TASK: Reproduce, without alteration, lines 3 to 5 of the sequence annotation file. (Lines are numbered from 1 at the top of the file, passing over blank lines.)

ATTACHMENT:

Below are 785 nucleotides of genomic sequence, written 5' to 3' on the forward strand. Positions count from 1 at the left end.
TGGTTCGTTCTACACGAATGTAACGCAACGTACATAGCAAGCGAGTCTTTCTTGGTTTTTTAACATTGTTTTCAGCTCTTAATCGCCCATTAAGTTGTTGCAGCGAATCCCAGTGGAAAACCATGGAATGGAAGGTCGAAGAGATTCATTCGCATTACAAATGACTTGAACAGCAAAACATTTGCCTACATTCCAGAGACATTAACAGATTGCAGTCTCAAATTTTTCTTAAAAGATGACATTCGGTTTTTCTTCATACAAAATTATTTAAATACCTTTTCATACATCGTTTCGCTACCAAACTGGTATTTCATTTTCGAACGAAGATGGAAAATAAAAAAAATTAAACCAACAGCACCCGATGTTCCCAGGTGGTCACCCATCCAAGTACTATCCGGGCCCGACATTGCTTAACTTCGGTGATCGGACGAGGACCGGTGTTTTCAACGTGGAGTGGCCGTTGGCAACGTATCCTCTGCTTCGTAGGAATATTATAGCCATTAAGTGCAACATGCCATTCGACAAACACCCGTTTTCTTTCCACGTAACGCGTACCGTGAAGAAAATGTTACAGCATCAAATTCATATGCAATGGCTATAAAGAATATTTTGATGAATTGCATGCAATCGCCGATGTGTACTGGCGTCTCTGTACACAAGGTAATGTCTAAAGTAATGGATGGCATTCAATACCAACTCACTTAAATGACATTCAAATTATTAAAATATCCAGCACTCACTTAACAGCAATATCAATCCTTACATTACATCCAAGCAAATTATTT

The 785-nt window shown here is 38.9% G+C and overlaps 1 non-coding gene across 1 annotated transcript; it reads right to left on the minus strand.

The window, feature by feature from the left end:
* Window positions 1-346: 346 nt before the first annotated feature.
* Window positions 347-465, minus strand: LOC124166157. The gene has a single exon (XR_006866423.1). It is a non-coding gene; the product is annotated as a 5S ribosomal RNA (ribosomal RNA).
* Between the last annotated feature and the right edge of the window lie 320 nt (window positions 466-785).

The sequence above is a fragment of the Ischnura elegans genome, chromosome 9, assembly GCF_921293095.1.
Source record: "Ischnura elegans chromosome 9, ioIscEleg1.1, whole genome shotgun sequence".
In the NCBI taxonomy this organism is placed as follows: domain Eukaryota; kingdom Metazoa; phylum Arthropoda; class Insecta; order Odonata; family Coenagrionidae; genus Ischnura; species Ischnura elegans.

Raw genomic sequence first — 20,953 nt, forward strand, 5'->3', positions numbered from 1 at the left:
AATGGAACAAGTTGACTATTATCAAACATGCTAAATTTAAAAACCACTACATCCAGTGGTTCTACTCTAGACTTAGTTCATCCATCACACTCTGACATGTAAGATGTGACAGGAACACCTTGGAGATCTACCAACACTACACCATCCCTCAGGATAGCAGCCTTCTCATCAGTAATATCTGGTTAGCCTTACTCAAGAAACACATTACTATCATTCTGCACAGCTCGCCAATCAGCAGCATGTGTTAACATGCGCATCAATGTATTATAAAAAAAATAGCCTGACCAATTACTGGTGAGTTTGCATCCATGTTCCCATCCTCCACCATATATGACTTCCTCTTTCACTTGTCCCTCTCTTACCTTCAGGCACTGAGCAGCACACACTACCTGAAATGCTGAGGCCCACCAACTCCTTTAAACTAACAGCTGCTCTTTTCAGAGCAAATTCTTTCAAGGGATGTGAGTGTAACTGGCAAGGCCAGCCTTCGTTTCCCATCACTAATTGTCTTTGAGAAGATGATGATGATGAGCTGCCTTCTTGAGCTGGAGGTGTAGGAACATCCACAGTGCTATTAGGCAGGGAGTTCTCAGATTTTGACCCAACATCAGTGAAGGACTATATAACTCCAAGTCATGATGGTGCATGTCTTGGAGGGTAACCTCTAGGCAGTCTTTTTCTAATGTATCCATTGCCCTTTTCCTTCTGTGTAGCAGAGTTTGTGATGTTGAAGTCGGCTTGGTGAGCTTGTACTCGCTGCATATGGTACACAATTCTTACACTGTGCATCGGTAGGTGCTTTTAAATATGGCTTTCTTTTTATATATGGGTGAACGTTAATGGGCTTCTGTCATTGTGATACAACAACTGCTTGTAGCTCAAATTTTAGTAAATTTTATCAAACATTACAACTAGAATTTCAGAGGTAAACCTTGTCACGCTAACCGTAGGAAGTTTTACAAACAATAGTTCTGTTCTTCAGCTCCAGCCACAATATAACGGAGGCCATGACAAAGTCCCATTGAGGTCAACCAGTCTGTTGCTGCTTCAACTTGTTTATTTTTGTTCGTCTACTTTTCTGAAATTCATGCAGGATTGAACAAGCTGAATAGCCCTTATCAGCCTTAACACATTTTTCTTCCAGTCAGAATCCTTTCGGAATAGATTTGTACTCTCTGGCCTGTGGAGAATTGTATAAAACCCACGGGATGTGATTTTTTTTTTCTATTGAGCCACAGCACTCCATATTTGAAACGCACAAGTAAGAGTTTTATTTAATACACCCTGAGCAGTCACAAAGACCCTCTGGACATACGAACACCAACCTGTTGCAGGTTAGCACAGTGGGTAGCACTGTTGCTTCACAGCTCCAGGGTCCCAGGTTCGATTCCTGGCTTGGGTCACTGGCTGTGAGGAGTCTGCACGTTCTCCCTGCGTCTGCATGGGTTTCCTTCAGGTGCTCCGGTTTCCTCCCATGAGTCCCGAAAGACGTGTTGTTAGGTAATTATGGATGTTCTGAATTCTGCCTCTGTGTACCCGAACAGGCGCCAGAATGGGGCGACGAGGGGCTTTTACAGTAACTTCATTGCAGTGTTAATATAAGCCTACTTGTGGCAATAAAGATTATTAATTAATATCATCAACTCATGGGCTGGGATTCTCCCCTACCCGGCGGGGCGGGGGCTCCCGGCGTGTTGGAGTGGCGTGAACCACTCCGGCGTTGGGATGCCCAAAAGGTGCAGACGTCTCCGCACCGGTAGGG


The 785-nt window shown here is 38.9% G+C and overlaps 1 non-coding gene across 1 annotated transcript; it reads right to left on the minus strand.

The window, feature by feature from the left end:
* Window positions 1-346: 346 nt before the first annotated feature.